The outbreak of the COVID-19 pandemic led several international actors to ask for a ceasefire in various regional wars. The UN, backed by the EU and the Catholic Church, called for an immediate end to conflicts in the poorest regions of the world until the time the pandemic is contained.
Many actors have listened to this request and have temporarily stopped all fighting. War-torn Yemen is one of these countries. COVID-19 has ultimately led to a ceasefire agreement initially respected by all actors and their backers for the first time after 5 years of conflict. The spread of the virus could prove to be catastrophic to the weakened infrastructure and health services of Yemen. Despite this, the ceasefire is not as successful as the UN might hope.
Syria continues to be a source of concern since it would not be able to stop the spread of the virus nor secure its treatment. Only half of the state’s health services presently function, and humanitarian workers would have to play a great role in the prevention of the virus’s spread. Reliable supplying can also not be guaranteed. Humanitarian aid cannot be fully capitalized on unless the fighting stops. Libya is another example of a country where open conflict continues.
Different effects of the new coronavirus on conflicts can also be seen within individual countries. Ruling governments, separatist movements, national independence armies and other non-state actors all have a different approach to the pandemic. In Colombia, the leftist ELN has declared a unilateral ceasefire for one month and called for a meeting with the government negotiators. Far-right paramilitary groups and other rebel groups, however, use the quarantine to attack local activists. On the other hand, Brazil refused to take stronger preventive measures, and organized crime gangs themselves started to enforce a quarantine in Rio de Janeiro.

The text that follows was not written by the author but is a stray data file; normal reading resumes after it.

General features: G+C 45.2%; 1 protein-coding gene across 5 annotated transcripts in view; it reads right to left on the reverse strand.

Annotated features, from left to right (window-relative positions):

Some separatist movements are not unified in their approach to the crisis either. Ambazonian separatists in Cameroon, for example, did not unanimously stop the conflict. While some units have agreed to stop the fighting, the rest has refused to do so out of fear that the presence of humanitarian workers and governmental troops would weaken their position.
There are still hopes that the crisis could contribute to permanent peace in some countries. An example often made is the 2004 tsunami that marked the end of the conflict in Aceh. Careful distribution of the humanitarian aid after the disaster and open access to the province after years of isolation contributed to the end of the conflict.
The coming economic crisis following the COVID-19 pandemic could preclude a similar development. Conflicts might not only resume but intensify. The pandemic could pose a risk to the willingness and capability of countries and international organizations in conflict prevention and resolution.
STRATPOL Memos is a project which on a weekly basis provides a short overview of the most important selected moments of Euro-Atlantic security and related areas. Our goal is to provide brief and informative comments with short analysis putting news into a broader context.
Responsible editor Matúš Jevčák.
Author: Marián Maraffko
The text has not undergone language revision.